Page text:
November 07, 2016 · Personal



Hey you.  Yeah, you.  I’m talking to the couples who are walking the road of infertility right now.  I don’t know how many of you who read my posts have ever experienced what it is like to struggle having kids, so if you can’t quite “relate” to what I am about to say?  It’s ok.  I didn’t write this for you anyway.

But maybe…just maybe…if you DO read this, you can get a better understanding into my life and the lives of SO MANY around you who never speak of it.  The reality that we live every single day that is woven into our daily routines.  Oftentimes, spreading our legs for a doctors’ appointment before meeting you at Starbucks for that cup of coffee.  Keeping the details of that appointment behind sealed lips as we try to go about a “normal” day.  Normal for us, that is, knowing that we will be back in that office again the next day…and the next day.

I went in to have a hip lipoma removed a little over a week ago.  I kinda figured that was all I was going to “get out” of that appointment, pun intended.  Lying on that hospital gurney answering all the pre-surgery questions that come with being put under, I heard the phrase and the tone in which I was asked,  “I see you are taking Letrozole…?”

Ahh.  Here we go.  Someone unfamiliar with that particular drug and what it is used for.  Another part of my reality.  Always having to explain myself to the fertile world.  Or, more often, just keeping my mouth shut.  I get tired of explaining all this to people who haven’t lived it.  You gotta conserve energy any way you can in this.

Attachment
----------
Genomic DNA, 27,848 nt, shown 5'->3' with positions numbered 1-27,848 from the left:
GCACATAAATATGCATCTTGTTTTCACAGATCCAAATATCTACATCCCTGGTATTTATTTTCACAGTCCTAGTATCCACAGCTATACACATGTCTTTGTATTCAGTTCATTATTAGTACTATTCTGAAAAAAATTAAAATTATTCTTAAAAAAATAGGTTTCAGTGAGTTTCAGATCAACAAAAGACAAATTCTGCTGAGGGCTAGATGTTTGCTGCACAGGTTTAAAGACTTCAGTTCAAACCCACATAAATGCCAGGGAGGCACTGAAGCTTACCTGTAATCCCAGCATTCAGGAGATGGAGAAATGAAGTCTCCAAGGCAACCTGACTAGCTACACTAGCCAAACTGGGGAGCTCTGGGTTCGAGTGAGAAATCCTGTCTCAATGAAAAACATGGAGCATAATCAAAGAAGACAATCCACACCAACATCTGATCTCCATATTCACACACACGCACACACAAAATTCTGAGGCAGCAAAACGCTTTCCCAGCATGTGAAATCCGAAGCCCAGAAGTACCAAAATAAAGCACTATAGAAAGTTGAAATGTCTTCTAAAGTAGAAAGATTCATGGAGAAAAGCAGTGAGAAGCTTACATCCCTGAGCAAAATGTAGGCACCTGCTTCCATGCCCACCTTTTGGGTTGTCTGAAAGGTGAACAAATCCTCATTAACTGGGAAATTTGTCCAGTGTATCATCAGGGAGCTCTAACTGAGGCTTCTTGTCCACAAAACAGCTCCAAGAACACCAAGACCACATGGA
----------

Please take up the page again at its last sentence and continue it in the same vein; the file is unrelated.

I’m pretty good at knowing what is coming in these scenarios.  I mean, we’ve been seeing the doctors at RGI for about a year and half now and I can’t remember ONE deep conversation I have had with ANYONE in my shoes walking the road of infertility, let alone the mystery of our case– Secondary Infertility.

No one.

Conversations I have within my marriage are the only conversations I have where I don’t have to start at the beginning.  John is just as much in this as I am.  He is the only other person in my life who UNDERSTANDS all this crap.  It is literally…JUST US.

I prepared to start off slow, as I always do, where the conversation is more one where I am educating the general population about the drugs I take, when I take them, why I take them, what IUI is, etc., etc., freakin’ ETC.  I had my lesson prepped and ready for her.  School was in session.

“Letrozole is a fertility drug that helps you create extra follicles every month,” I began to explain.

This chick probably has no idea what a follicle is, what days in your cycle you take this drug, the fatigue you experience where you have to nap to make it through a single day not to MENTION the hair loss and alllllllll the other side effects you battle every month.  The pain (oh the pain) I experience when I ovulate…she’s gonna have that clueless look on her face when I look over, I just know it.  Here we go.

Her response COMPLETELY surprised me, and had I not been naked under that hospital gown I would have leapt up and hugged her.  All she was waiting for was for me to say I was taking Letrozole for the sake of infertility treatments.  That was the open window she was hoping for.

“I’m on Letrozole, too!  Well, not right now.  Today’s actually Day 1 of my cycle…definitely not pregnant, which stinks.  So I need to call and get in for my initial ultrasound and bloodwork.  Are you at RGI?  Who do you see?”